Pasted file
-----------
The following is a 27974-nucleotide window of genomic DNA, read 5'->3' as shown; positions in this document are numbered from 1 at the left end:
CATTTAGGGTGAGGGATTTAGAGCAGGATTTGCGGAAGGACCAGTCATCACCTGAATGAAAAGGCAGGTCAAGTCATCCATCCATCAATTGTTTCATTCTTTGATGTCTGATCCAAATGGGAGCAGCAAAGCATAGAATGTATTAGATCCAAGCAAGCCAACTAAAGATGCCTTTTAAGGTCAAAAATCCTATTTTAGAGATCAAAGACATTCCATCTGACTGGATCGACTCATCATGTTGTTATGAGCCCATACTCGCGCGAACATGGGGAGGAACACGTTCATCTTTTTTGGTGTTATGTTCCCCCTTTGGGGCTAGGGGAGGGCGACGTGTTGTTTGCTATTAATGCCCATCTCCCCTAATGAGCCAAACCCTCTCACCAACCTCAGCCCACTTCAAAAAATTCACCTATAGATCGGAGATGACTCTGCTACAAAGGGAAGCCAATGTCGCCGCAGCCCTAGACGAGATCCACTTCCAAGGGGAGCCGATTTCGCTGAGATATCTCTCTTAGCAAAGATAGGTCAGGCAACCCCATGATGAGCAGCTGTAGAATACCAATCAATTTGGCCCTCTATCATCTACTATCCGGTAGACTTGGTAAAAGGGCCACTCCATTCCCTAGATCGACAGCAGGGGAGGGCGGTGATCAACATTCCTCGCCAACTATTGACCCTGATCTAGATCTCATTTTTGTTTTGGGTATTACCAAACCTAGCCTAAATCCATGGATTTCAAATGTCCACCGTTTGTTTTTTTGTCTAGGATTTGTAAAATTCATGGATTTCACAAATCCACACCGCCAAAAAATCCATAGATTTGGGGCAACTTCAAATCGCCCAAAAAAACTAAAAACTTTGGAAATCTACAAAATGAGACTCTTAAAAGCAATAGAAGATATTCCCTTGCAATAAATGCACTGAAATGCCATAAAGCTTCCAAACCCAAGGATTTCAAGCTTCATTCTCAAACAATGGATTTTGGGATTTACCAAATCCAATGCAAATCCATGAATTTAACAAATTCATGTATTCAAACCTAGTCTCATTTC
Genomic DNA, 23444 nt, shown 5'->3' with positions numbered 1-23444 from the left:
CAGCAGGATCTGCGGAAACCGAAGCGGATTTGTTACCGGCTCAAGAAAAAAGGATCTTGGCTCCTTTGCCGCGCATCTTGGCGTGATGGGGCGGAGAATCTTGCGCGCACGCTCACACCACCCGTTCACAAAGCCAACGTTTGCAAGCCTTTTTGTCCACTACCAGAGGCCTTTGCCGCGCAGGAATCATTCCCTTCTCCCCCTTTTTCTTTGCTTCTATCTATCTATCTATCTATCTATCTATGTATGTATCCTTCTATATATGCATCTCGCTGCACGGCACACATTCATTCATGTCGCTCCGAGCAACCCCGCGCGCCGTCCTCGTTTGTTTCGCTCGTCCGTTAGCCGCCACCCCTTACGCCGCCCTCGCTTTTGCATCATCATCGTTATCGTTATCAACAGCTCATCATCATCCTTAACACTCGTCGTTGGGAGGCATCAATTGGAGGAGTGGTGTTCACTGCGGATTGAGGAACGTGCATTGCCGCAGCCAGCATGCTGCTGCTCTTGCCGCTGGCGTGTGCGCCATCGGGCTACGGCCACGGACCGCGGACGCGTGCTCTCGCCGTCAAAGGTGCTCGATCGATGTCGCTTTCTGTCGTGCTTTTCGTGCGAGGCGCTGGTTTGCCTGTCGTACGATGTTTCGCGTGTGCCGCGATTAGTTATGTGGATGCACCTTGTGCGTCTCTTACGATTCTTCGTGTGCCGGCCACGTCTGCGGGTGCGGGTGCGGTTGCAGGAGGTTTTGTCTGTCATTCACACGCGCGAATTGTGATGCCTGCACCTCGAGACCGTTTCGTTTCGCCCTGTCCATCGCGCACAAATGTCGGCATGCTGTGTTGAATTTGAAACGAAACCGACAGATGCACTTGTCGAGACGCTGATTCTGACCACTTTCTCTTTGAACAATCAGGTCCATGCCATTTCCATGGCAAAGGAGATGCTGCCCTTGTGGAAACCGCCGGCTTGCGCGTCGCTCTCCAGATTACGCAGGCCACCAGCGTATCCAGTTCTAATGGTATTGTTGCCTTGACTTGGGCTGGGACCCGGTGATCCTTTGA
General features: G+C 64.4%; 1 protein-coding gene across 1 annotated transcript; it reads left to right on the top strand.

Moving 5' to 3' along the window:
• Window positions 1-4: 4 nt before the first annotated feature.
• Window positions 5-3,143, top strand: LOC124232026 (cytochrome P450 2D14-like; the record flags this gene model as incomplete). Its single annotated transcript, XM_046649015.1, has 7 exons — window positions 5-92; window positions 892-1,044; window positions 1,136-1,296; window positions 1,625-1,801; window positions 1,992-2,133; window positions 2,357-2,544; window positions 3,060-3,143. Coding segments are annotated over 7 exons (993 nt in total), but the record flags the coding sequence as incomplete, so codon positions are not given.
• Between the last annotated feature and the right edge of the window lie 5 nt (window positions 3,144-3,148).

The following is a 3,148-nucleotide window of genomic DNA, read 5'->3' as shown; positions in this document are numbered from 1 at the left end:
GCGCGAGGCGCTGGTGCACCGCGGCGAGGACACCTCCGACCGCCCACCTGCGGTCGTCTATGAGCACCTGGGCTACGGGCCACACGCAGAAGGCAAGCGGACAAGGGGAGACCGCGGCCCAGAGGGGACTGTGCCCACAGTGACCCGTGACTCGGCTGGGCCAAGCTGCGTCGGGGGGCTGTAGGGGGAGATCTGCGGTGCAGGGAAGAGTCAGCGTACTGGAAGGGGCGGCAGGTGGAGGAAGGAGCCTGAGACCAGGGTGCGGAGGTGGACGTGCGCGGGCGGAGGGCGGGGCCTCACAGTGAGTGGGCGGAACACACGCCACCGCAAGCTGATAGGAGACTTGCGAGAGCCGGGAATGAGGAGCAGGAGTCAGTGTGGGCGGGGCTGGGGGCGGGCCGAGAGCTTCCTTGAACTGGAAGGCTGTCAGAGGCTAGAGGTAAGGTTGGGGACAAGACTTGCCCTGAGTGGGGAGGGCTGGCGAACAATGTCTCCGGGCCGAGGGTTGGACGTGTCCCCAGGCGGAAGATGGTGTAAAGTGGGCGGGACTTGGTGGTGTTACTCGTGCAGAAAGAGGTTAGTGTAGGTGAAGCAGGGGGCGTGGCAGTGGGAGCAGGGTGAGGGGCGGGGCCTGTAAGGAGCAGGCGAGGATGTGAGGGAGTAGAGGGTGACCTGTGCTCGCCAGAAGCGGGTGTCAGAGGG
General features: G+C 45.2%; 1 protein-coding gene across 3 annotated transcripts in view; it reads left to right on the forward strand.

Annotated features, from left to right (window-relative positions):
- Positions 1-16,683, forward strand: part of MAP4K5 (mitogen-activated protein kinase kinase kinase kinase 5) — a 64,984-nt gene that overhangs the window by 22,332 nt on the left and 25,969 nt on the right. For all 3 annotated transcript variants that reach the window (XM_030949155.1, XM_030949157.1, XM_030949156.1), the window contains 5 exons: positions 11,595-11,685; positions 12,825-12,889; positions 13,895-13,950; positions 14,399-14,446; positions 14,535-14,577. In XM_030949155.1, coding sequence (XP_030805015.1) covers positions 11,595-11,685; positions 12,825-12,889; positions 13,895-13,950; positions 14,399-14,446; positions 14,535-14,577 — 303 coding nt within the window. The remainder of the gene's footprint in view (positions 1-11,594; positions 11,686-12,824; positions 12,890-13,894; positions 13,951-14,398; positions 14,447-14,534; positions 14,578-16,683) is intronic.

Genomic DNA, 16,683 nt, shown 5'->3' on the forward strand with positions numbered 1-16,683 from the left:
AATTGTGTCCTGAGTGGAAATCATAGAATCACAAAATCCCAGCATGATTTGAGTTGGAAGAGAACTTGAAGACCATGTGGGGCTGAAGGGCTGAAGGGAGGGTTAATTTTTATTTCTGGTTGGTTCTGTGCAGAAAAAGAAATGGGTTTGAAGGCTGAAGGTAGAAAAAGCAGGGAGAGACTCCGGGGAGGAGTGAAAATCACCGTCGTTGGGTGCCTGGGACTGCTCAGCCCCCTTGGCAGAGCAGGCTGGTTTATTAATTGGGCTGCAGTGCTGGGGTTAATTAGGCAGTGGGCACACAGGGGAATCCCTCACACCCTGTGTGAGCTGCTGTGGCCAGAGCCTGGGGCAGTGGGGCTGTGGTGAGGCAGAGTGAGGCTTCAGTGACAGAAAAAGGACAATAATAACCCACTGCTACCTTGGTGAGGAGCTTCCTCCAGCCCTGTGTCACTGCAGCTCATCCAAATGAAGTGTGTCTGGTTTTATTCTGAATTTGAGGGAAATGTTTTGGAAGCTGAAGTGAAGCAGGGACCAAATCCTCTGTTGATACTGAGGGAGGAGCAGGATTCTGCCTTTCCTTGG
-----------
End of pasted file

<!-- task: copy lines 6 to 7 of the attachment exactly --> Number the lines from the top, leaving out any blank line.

Moving 5' to 3' along the window:
• Window positions 1-4: 4 nt before the first annotated feature.